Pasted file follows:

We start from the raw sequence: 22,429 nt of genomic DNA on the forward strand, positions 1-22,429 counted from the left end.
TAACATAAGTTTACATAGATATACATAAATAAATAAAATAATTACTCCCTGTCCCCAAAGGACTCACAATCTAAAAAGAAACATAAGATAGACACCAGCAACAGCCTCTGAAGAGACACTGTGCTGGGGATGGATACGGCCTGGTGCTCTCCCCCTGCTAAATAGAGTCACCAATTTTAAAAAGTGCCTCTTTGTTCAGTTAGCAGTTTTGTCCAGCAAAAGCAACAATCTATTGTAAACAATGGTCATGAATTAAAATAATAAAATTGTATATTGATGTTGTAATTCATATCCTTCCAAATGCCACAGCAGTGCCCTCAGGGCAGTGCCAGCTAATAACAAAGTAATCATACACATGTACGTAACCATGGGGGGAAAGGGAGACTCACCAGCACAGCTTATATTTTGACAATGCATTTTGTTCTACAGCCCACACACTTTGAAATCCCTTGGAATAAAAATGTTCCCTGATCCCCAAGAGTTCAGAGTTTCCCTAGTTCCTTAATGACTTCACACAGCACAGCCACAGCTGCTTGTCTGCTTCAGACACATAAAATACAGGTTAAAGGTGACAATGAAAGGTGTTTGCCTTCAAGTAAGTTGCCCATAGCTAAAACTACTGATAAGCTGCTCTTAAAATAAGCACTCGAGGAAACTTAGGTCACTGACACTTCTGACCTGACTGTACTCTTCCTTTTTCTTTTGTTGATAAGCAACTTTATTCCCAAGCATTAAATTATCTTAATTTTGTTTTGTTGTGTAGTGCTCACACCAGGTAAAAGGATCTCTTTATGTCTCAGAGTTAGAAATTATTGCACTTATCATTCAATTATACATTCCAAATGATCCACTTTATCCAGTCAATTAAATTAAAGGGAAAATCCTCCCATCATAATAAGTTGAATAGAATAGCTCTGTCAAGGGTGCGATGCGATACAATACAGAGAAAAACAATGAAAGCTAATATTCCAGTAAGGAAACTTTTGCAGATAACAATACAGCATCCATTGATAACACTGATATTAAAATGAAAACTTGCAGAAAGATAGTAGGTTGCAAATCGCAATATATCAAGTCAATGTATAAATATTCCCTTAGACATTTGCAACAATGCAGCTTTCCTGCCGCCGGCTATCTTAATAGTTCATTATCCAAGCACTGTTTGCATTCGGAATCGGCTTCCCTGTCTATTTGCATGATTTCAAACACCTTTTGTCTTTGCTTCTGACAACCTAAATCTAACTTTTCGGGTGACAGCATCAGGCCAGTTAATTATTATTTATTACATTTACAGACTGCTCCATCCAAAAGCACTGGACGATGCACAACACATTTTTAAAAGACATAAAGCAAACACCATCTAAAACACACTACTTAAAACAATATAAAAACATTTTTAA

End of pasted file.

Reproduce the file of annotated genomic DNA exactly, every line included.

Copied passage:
We start from the raw sequence: 22,429 nt of genomic DNA on the forward strand, positions 1-22,429 counted from the left end.
TAACATAAGTTTACATAGATATACATAAATAAATAAAATAATTACTCCCTGTCCCCAAAGGACTCACAATCTAAAAAGAAACATAAGATAGACACCAGCAACAGCCTCTGAAGAGACACTGTGCTGGGGATGGATACGGCCTGGTGCTCTCCCCCTGCTAAATAGAGTCACCAATTTTAAAAAGTGCCTCTTTGTTCAGTTAGCAGTTTTGTCCAGCAAAAGCAACAATCTATTGTAAACAATGGTCATGAATTAAAATAATAAAATTGTATATTGATGTTGTAATTCATATCCTTCCAAATGCCACAGCAGTGCCCTCAGGGCAGTGCCAGCTAATAACAAAGTAATCATACACATGTACGTAACCATGGGGGGAAAGGGAGACTCACCAGCACAGCTTATATTTTGACAATGCATTTTGTTCTACAGCCCACACACTTTGAAATCCCTTGGAATAAAAATGTTCCCTGATCCCCAAGAGTTCAGAGTTTCCCTAGTTCCTTAATGACTTCACACAGCACAGCCACAGCTGCTTGTCTGCTTCAGACACATAAAATACAGGTTAAAGGTGACAATGAAAGGTGTTTGCCTTCAAGTAAGTTGCCCATAGCTAAAACTACTGATAAGCTGCTCTTAAAATAAGCACTCGAGGAAACTTAGGTCACTGACACTTCTGACCTGACTGTACTCTTCCTTTTTCTTTTGTTGATAAGCAACTTTATTCCCAAGCATTAAATTATCTTAATTTTGTTTTGTTGTGTAGTGCTCACACCAGGTAAAAGGATCTCTTTATGTCTCAGAGTTAGAAATTATTGCACTTATCATTCAATTATACATTCCAAATGATCCACTTTATCCAGTCAATTAAATTAAAGGGAAAATCCTCCCATCATAATAAGTTGAATAGAATAGCTCTGTCAAGGGTGCGATGCGATACAATACAGAGAAAAACAATGAAAGCTAATATTCCAGTAAGGAAACTTTTGCAGATAACAATACAGCATCCATTGATAACACTGATATTAAAATGAAAACTTGCAGAAAGATAGTAGGTTGCAAATCGCAATATATCAAGTCAATGTATAAATATTCCCTTAGACATTTGCAACAATGCAGCTTTCCTGCCGCCGGCTATCTTAATAGTTCATTATCCAAGCACTGTTTGCATTCGGAATCGGCTTCCCTGTCTATTTGCATGATTTCAAACACCTTTTGTCTTTGCTTCTGACAACCTAAATCTAACTTTTCGGGTGACAGCATCAGGCCAGTTAATTATTATTTATTACATTTACAGACTGCTCCATCCAAAAGCACTGGACGATGCACAACACATTTTTAAAAGACATAAAGCAAACACCATCTAAAACACACTACTTAAAACAATATAAAAACATTTTTAA